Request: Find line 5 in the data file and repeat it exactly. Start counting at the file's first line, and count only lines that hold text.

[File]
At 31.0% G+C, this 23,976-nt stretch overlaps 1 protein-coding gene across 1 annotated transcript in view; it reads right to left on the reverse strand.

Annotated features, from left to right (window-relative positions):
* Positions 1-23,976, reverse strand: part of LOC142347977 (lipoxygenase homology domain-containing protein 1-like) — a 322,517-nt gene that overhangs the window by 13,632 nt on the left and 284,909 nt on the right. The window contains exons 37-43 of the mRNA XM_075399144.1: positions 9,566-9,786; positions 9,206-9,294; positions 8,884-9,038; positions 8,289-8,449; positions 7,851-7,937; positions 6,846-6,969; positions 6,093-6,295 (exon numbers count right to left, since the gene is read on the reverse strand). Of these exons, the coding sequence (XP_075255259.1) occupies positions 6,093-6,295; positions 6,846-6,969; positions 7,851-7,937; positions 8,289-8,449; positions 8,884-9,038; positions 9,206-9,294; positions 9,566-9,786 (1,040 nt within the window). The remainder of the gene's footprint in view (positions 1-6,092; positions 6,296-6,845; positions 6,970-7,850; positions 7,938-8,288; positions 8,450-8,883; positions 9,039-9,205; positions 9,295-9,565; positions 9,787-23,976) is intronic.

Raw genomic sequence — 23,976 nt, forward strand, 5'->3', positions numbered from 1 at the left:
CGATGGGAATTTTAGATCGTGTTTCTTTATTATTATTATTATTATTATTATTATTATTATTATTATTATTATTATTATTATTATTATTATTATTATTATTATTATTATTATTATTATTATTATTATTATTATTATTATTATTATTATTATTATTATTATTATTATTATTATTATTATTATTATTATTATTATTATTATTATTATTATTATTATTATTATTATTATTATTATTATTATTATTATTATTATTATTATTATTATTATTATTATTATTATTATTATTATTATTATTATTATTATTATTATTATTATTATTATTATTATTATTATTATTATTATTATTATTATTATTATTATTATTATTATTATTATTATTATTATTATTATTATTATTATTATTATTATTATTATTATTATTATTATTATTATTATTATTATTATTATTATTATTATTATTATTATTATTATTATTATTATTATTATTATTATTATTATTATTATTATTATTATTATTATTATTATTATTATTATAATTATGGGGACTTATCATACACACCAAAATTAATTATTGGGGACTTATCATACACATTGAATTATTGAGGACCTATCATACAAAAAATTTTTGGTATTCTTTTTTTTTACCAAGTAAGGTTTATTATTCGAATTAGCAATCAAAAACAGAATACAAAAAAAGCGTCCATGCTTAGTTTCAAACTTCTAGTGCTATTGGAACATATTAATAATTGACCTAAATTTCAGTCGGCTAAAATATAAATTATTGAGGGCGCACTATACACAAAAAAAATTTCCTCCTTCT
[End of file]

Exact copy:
CGATGGGAATTTTAGATCGTGTTTCTTTATTATTATTATTATTATTATTATTATTATTATTATTATTATTATTATTATTATTATTATTATTATTATTATTATTATTATTATTATTATTATTATTATTATTATTATTATTATTATTATTATTATTATTATTATTATTATTATTATTATTATTATTATTATTATTATTATTATTATTATTATTATTATTATTATTATTATTATTATTATTATTATTATTATTATTATTATTATTATTATTATTATTATTATTATTATTATTATTATTATTATTATTATTATTATTATTATTATTATTATTATTATTATTATTATTATTATTATTATTATTATTATTATTATTATTATTATTATTATTATTATTATTATTATTATTATTATTATTATTATTATTATTATTATTATTATTATTATTATTATTATTATTATTATTATTATTATTATTATTATTATTATTATTATTATTATTATTATTATTATTATTATTATTATTATTATTATTATAATTATGGGGACTTATCATACACACCAAAATTAATTATTGGGGACTTATCATACACATTGAATTATTGAGGACCTATCATACAAAAAATTTTTGGTATTCTTTTTTTTTACCAAGTAAGGTTTATTATTCGAATTAGCAATCAAAAACAGAATACAAAAAAAGCGTCCATGCTTAGTTTCAAACTTCTAGTGCTATTGGAACATATTAATAATTGACCTAAATTTCAGTCGGCTAAAATATAAATTATTGAGGGCGCACTATACACAAAAAAAATTTCCTCCTTCT